The risk of glaucoma, the second leading cause of blindness, appears to be dramatically reduced by kale or collard greens consumption, thanks to the phytonutrient pigments lutein and zeaxanthin.
Images thanks to National Eye Institute.
Glaucoma is a deterioration of your optic nerve, the nerve that connects your eyes to your brain, and is second only to cataracts as the world’s leading cause of blindness. The weird thing is that we still don’t know what causes it, and so there’s a desperate search for environmental or dietary influences.
The most protective dietary component, decreasing the odds of glaucoma by 69%: consuming at least one serving a month of collard greens or kale. Just once a month or more. And the silver and bronze metal goes to weekly carrot and then peach consumption.
We think may be the lutein and zeaxanthin, two yellow plant pigments that seem to know right where to go, the hone right into our retinas and appear to protect against degenerative eye disease.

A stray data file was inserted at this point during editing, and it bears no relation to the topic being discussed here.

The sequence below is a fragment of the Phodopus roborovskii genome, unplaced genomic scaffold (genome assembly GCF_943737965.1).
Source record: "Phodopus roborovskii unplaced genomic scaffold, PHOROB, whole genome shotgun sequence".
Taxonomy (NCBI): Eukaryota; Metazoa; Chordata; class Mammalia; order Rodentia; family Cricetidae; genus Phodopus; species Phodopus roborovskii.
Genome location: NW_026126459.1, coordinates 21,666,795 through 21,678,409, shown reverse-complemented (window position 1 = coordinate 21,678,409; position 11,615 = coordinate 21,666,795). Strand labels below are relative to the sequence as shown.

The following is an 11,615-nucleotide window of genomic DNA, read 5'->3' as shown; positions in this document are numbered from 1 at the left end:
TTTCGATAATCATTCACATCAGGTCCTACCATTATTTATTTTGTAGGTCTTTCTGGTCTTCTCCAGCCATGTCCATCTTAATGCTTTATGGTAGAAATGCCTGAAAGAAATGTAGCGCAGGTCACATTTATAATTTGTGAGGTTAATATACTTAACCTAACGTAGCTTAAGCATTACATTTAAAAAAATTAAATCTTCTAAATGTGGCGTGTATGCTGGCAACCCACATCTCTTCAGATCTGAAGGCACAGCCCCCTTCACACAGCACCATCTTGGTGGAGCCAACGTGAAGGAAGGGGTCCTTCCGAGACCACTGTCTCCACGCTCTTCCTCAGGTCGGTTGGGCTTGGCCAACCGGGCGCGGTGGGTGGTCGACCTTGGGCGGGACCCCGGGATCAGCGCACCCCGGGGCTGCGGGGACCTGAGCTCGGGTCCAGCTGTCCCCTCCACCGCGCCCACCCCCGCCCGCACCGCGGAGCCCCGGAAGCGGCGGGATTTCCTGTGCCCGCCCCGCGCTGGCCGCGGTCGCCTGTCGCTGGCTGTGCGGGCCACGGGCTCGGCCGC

They allow you to us see farther too. They’re peak light absorbance just so happens to be just the wavelength of color of our planet’s sky, and so by filtering out that blue haze, on a clear day standing on top of a mountain individuals with high macular pigment—lutein and zeaxanthin— would be able to distinguish distant mountain ridges up to 27 miles further than individuals with little or no pigment.
To see any graphs, charts, graphics, images, and quotes to which Dr. Greger may be referring watch the above video. This is just an approximation of the audio contributed by veganmontreal.
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I covered two other leading causes of blindness, age-related macular degeneration and diabetic retinopathy, in yesterday's video. Tomorrow I'll close this three-part series on preventing vision loss by addressing the world's leading cause of blindness, cataracts. For more on lutein and zeaxanthin and where to get them in the diet, see my video Egg Industry Blind Spot. And there are also hundreds of other videos on more than a thousand subjects—please feel free to explore them.